Wisdom Critiquing (Qohelet’s) Wisdom?

Slicing and dicing! Solomon copying with competing claims of motherhood. (And let's face it, this is one creepy picture. What is with the boy sleeping [dead?!] on the steps, the woman clutching her breasts [lactating?], and the Solomon's pudgy King Joffrey look?)

Morning Prayer today has as its OT reading Wisdom 2. I have not read the Wisdom of Solomon for many years. Given what I have recently been writing on, specifically Ecclesiastes, this chapter stuck out to me. It reads, in part,

Slicing and dicing!

Slicing and dicing! Solomon coping with competing claims of motherhood. (And let’s face it, this is one creepy picture. What is with the boy sleeping [dead?!] on the steps, the woman clutching her breasts [lactating?], and the Solomon’s pudgy King Joffrey look?)

2:1    For they reasoned unsoundly, saying to themselves,“Short and sorrowful is our life,

and there is no remedy when a life comes to its end,

and no one has been known to return from Hades.

2 For we were born by mere chance,

and hereafter we shall be as though we had never been,

for the breath in our nostrils is smoke,

and reason is a spark kindled by the beating of our hearts;

3 when it is extinguished, the body will turn to ashes,

and the spirit will dissolve like empty air.

4 Our name will be forgotten in time,

and no one will remember our works;

our life will pass away like the traces of a cloud,

and be scattered like mist

that is chased by the rays of the sun

and overcome by its heat.

5 For our allotted time is the passing of a shadow,

and there is no return from our death,

because it is sealed up and no one turns back.

6 “Come, therefore, let us enjoy the good things that exist,

and make use of the creation to the full as in youth.”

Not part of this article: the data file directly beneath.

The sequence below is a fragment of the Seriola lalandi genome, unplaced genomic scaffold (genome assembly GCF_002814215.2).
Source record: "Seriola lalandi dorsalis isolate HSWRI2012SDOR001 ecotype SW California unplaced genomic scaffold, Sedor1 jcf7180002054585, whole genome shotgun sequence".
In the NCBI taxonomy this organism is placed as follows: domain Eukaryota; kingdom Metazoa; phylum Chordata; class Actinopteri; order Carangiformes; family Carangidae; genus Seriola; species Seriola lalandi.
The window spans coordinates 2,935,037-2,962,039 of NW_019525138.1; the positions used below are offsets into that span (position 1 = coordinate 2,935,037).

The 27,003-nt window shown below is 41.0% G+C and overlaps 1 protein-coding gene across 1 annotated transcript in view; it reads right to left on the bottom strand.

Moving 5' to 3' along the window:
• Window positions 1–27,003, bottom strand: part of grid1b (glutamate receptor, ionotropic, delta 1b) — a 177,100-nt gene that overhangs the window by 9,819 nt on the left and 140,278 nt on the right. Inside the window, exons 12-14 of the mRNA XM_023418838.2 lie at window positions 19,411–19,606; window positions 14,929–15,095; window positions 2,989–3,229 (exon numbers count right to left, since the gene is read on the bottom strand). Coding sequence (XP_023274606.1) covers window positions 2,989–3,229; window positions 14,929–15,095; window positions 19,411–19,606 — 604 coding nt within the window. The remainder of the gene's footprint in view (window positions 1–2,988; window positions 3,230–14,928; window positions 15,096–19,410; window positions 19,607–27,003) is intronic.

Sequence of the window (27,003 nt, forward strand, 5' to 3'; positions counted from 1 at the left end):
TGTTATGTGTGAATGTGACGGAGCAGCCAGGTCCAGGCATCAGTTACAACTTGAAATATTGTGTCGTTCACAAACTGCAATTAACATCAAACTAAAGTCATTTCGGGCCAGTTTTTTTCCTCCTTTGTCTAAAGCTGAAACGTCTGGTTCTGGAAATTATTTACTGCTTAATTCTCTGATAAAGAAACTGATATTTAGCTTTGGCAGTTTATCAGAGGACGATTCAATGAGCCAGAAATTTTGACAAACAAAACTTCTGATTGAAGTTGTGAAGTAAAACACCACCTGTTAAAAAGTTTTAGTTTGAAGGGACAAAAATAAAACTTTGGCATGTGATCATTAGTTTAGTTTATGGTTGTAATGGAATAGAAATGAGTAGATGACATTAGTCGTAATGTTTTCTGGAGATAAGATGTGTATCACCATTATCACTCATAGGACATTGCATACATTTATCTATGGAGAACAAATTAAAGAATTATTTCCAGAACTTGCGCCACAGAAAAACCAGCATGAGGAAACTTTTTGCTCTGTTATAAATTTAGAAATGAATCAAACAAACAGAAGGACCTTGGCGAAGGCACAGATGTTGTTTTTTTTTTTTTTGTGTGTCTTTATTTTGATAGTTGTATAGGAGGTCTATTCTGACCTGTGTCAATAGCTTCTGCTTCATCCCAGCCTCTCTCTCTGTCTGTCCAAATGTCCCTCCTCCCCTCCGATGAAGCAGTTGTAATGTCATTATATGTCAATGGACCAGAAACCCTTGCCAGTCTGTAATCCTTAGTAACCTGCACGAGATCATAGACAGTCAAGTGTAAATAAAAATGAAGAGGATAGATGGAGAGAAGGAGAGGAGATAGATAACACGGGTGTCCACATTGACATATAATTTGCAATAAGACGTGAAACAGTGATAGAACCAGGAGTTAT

It carries on like that for quite a while, telling us how those who “reasoned unsoundly” considered the world and all in it, including ourselves, a fleeting and vain thing. So much so that we should just enjoy what we have while we can. “Let us crown ourselves with rosebuds before they wither.” I think I can be forgiven for immediately wondering if this was a critique of Qohelet (Ecclesiastes). So I turned to the only reference I have on hand at the moment, the digital Eerdmans Bible Dictionary and Roland Murphy wrote the article on Wisdom. In this very brief article he makes the point of saying,

The acerbity of Qoheleth’s thought is absent (although some have erroneously thought to see Qoheleth’s reflection in the presentation of the views of the wicked in ch. 2).

I will clearly need to do more research and Murphy was an incredible scholar whose views are not to be taken lightly. Yet at first blush, it would seem to be a fairly strong and direct summary of the views found in a work such as Qohelet. The author concludes chapter 2 with this affirmation of a more purposeful view of our world.

2:21 Thus they reasoned, but they were led astray,

for their wickedness blinded them,

22 and they did not know the secret purposes of God,

nor hoped for the wages of holiness,

nor discerned the prize for blameless souls;

23 for God created us for incorruption,

and made us in the image of his own eternity,

24 but through the devil’s envy death entered the world,

and those who belong to his company experience it.

 

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